April 26, 2006

History Revisited

Arab Architecture

Since I became interested in the ME conflict, I am asking myself, why those self-exploding murderers should be called Arabs if they were NOT originally coming from the Arab peninsula? They stole the term "Palestinian" from the Jews like they stole everything (and not just from the Jews). In older (i.e not older than pre-1967, mind you!) literature it's the JEWS who are refered to as Palestinians before the state of Israel came into existence.

The Sage from Texas writes: "... on the site Palestineremembered.com [google it!] there is an attempt to show all the towns and settlements supposedly disrupted by the Jews...the only really amazing town is Acre, and you KNOW who built that, ...most pictures show centuries (millenia?) old ruins---a few show one impressive obviously European built home---not much else, but they are presented as if they represented a thriving "nation"...interesting."

Yeah, I guess Mark Twain was delirious when he wrote Innocents Abroad:
WE traversed some miles of desolate country whose soil is rich enough, but is given over wholly to weeds -- a silent, mournful expanse, wherein we saw only three persons -- Arabs, with nothing on but a long coarse shirt like the "tow-linen" shirts which used to form the only summer garment of little negro boys on Southern plantations. Shepherds they were, and they charmed their flocks with the traditional shepherd's pipe -- a reed instrument that made music as exquisitely infernal as these same Arabs create when they sing.

In their pipes lingered no echo of the wonderful music the shepherd forefathers heard in the Plains of Bethlehem what time the angels sang "Peace on earth, good will to men."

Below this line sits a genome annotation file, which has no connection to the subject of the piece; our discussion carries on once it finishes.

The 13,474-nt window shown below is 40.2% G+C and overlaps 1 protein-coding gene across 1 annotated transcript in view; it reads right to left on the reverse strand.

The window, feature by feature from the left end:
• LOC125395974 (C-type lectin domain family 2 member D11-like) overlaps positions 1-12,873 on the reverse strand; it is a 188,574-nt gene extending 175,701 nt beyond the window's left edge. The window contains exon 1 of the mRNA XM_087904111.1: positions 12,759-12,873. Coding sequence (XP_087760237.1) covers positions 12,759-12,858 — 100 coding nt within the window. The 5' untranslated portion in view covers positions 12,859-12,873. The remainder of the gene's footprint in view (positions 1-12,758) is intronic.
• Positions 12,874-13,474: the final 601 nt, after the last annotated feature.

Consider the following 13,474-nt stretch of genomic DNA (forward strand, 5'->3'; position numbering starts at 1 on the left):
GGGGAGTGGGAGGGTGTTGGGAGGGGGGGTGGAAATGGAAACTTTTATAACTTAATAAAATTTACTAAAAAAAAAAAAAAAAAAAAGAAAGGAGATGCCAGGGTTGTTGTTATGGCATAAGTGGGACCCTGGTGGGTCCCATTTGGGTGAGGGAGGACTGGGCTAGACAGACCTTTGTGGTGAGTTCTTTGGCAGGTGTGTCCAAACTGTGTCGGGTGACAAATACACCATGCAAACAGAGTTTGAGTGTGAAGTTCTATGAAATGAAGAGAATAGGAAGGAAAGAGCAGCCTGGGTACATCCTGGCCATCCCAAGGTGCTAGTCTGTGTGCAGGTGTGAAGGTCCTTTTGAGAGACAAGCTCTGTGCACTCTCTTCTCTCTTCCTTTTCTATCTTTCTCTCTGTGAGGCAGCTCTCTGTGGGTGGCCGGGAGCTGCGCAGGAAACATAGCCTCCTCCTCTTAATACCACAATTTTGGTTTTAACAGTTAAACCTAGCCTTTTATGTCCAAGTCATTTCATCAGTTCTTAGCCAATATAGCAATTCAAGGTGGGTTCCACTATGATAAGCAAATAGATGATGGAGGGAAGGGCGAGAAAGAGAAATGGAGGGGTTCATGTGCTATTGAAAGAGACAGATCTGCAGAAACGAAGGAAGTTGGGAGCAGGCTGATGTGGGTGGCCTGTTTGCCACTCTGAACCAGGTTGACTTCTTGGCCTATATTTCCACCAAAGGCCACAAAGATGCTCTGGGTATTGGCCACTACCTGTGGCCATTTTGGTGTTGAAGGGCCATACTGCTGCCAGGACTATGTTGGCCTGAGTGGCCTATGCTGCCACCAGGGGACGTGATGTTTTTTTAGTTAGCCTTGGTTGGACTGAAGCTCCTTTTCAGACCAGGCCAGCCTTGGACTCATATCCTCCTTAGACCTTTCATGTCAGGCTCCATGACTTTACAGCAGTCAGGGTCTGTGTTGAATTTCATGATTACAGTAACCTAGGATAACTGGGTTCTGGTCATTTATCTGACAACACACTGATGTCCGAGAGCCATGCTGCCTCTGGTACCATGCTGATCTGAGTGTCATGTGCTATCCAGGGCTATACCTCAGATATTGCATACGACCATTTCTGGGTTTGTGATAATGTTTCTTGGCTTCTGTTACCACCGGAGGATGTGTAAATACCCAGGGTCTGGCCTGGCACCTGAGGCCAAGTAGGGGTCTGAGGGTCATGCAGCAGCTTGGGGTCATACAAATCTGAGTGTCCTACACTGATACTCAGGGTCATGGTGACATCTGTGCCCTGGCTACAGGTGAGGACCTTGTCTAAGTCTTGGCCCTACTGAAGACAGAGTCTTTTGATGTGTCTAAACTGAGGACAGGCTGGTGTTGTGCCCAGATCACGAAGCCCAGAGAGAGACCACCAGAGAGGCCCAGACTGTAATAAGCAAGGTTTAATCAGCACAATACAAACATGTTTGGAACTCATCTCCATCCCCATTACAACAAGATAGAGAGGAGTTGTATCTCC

Part of the ground we came over was not ground at all, but rocks -- cream-colored rocks, worn smooth, as if by water; with seldom an edge or a corner on them, but scooped out, honey-combed, bored out with eye-holes, and thus wrought into all manner of quaint shapes, among which the uncouth imitation of skulls was frequent. Over this part of the route were occasional remains of an old Roman road like the Appian Way, whose paving-stones still clung to their places with Roman tenacity.

Gray lizards, those heirs of ruin, of sepulchres and desolation, glided in and out among the rocks or lay still and sunned themselves. Where prosperity has reigned, and fallen; where glory has flamed, and gone out; where beauty has dwelt, and passed away; where gladness was, and sorrow is; where the pomp of life has been, and silence and death brood in its high places, there this reptile makes his home, and mocks at human vanity. His coat is the color of ashes: and ashes are the symbol of hopes that have perished, of aspirations that came to nought, of loves that are buried. If he could speak, he would say, Build temples: I will lord it in their ruins; build palaces: I will inhabit them; erect empires: I will inherit them; bury your beautiful: I will watch the worms at their work; and you, who stand here and moralize over me: I will crawl over your corpse at the last.

A few ants were in this desert place, but merely to spend the summer. They brought their provisions from Ain Mellahah -- eleven miles.
An unabrigded online edition of Mark Twain's Innocents Abroad can be found HERE. Around chapter 45 it gets interesting for history-of-the-Middle-East-buffs, but the entire book is a fascinating read.